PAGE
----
UK set for public Wi-Fi boom

BT has ambitious plans to create a commercial network of at least 400 high-speed wireless hot spots by next summer

In launching its first public wireless LAN hot spots on Monday, BT is helping to move the UK towards a day when consumers will be able to enjoy high-speed wireless access to the Internet in coffee shops, railway stations and hotels.

BT's first Wi-Fi hot spots are located at the Hilton hotel at Heathrow, BT Centre in London, Adastral, the telco's development centre in Ipswich, and Excel, a London convention centre. They will provide wireless Internet access at speeds of up to 500kbps. BT also plans to launch hot spots at Earl's Court Olympia and the Bluewater shopping centre in the coming weeks.

By the time BT launches its commercial Wi-Fi service, called BT Openzone, this August, it will have built up to 20 hot spots if all goes according to plan. This service will let users access the Web wirelessly via their PDAs or laptops -- as long as they have Wi-Fi connectivity and have subscribed to BT's Openzone service.

As ZDNet UK reported in April, BT has said it is aiming for 400 Wi-Fi hot spots by June 2003, and has a long-term target of 4,000 by 2005. These bold targets have led to some concern that BT is attempting to dominate the emerging Wi-Fi market, something that e-commerce minister Stephen Timms has said he would not be happy about.

The launch of BT's first hot spots comes shortly after the government said it was changing the wireless regulations so that Internet service providers could offer wireless Web surfing in airports and coffee shops.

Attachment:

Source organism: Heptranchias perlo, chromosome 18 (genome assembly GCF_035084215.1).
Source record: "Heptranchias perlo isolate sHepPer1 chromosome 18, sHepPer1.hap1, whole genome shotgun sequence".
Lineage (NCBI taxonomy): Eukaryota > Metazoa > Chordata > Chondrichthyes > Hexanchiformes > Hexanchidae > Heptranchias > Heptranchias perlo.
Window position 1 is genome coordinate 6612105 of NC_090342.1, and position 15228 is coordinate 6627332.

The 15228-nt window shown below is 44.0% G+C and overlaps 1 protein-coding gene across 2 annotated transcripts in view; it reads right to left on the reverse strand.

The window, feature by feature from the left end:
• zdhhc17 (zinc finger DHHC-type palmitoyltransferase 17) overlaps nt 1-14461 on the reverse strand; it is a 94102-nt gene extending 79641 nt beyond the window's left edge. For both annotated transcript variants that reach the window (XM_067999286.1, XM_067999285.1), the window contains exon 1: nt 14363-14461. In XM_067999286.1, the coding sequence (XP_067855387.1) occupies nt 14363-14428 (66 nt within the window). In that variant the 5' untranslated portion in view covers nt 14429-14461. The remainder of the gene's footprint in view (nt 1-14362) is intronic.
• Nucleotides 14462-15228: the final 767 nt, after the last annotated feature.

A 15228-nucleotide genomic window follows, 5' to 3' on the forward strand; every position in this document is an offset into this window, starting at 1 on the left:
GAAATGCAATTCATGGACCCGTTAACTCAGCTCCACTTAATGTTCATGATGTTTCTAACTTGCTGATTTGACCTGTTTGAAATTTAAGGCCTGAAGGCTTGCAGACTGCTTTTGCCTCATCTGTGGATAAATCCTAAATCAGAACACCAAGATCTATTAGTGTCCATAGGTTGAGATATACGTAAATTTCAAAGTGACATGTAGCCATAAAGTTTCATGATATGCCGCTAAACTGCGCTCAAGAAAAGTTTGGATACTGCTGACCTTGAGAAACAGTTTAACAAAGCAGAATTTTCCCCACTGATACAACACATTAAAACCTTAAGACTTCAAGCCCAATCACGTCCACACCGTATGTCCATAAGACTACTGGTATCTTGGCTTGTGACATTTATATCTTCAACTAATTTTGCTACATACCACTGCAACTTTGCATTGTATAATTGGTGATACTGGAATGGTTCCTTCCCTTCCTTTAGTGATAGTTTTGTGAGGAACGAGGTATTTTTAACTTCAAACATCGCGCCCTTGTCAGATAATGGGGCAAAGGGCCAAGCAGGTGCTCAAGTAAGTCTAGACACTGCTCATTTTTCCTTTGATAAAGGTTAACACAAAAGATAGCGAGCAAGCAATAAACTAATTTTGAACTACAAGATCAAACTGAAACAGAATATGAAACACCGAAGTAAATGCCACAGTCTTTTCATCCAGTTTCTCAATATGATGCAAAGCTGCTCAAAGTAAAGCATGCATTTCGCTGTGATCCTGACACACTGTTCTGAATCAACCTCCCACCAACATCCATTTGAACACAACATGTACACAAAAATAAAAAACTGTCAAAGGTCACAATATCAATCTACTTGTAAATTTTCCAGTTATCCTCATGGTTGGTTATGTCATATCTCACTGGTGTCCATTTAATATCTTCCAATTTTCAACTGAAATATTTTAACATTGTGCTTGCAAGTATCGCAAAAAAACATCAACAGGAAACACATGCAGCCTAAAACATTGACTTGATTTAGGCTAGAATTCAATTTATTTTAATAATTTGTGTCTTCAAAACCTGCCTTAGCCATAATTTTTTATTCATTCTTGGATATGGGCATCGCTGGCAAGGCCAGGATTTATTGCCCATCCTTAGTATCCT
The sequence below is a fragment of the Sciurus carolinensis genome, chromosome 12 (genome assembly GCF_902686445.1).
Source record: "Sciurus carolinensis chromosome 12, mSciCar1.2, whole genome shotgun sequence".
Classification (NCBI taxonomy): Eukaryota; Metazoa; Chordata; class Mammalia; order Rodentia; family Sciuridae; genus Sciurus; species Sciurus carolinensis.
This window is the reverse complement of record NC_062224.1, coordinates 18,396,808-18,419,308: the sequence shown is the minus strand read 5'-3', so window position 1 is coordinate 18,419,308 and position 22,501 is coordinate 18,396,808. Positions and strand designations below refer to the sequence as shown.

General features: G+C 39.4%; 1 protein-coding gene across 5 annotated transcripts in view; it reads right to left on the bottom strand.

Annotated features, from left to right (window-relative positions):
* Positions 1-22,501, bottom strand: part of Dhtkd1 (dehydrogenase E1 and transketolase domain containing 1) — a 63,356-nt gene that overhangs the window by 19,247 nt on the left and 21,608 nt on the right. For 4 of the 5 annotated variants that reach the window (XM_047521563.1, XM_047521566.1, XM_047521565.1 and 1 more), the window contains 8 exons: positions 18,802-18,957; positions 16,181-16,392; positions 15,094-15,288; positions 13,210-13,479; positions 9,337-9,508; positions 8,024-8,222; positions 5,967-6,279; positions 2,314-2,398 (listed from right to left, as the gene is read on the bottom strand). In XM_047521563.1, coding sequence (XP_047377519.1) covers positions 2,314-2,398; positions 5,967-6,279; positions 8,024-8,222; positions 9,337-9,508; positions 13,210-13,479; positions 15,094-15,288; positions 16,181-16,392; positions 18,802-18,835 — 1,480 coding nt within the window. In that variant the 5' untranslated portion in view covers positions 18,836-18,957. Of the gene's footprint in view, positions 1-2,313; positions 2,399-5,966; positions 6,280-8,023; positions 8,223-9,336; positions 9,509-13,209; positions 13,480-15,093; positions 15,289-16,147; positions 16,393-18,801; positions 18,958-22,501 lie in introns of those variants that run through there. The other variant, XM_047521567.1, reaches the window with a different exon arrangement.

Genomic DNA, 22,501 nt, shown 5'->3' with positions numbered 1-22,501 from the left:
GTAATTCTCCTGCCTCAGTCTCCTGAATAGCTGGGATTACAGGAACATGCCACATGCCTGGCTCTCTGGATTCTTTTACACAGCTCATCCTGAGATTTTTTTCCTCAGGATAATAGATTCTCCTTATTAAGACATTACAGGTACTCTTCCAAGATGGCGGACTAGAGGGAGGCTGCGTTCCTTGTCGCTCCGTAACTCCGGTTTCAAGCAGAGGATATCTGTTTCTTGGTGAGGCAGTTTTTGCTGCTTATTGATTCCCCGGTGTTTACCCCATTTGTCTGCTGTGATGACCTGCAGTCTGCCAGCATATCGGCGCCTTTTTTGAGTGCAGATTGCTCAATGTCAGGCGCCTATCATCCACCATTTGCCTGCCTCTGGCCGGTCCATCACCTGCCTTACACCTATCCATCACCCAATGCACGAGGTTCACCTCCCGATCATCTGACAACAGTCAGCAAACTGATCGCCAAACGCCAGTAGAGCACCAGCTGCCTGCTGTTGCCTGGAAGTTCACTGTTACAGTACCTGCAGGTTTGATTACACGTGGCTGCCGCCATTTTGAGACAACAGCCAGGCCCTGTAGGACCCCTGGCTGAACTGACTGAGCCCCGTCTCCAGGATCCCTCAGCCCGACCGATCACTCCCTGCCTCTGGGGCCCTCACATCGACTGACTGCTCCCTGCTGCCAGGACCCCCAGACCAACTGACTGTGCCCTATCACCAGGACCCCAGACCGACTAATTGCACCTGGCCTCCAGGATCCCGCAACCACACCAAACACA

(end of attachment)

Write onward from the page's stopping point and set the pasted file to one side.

"The government's decision to make Public Access Wireless LAN a reality was great news for BT and we have acted quickly to get it up-and-and give our customers the chance to benefit from high-speed, high-volume mobile working," said Pierre Danon, chief executive of BT Retail, in a statement.

"Interest and reaction has been very positive and we are delighted to announce our first site partners at this early stage. The launch of BT Openzone and the trialling of our first "live" hot spots is just the beginning of our vision to connect our customers, wherever they are," Danon added.

David Bradshaw, Intel's WLAN product marketing manager, told ZDNet UK that BT's announcement was a significant step in Wi-Fi's move towards becoming a mass-market technology.

"We are all heading towards a mobile world where people will move in and out of Wi-Fi hot spots, accessing the Internet at high speeds on their PDA or laptop," Bradshaw said.

Bradshaw explained that Intel is currently conducting a Wi-Fi trial at Paddington station, in collaboration with a company called Megabeam, in which users get fast wireless access to their corporate networks, letting them access their email, for example.

According to Bradshaw, almost every large corporation is rolling out internal Wi-Fi networks -- further proof that the market is set to boom in the months and years ahead.

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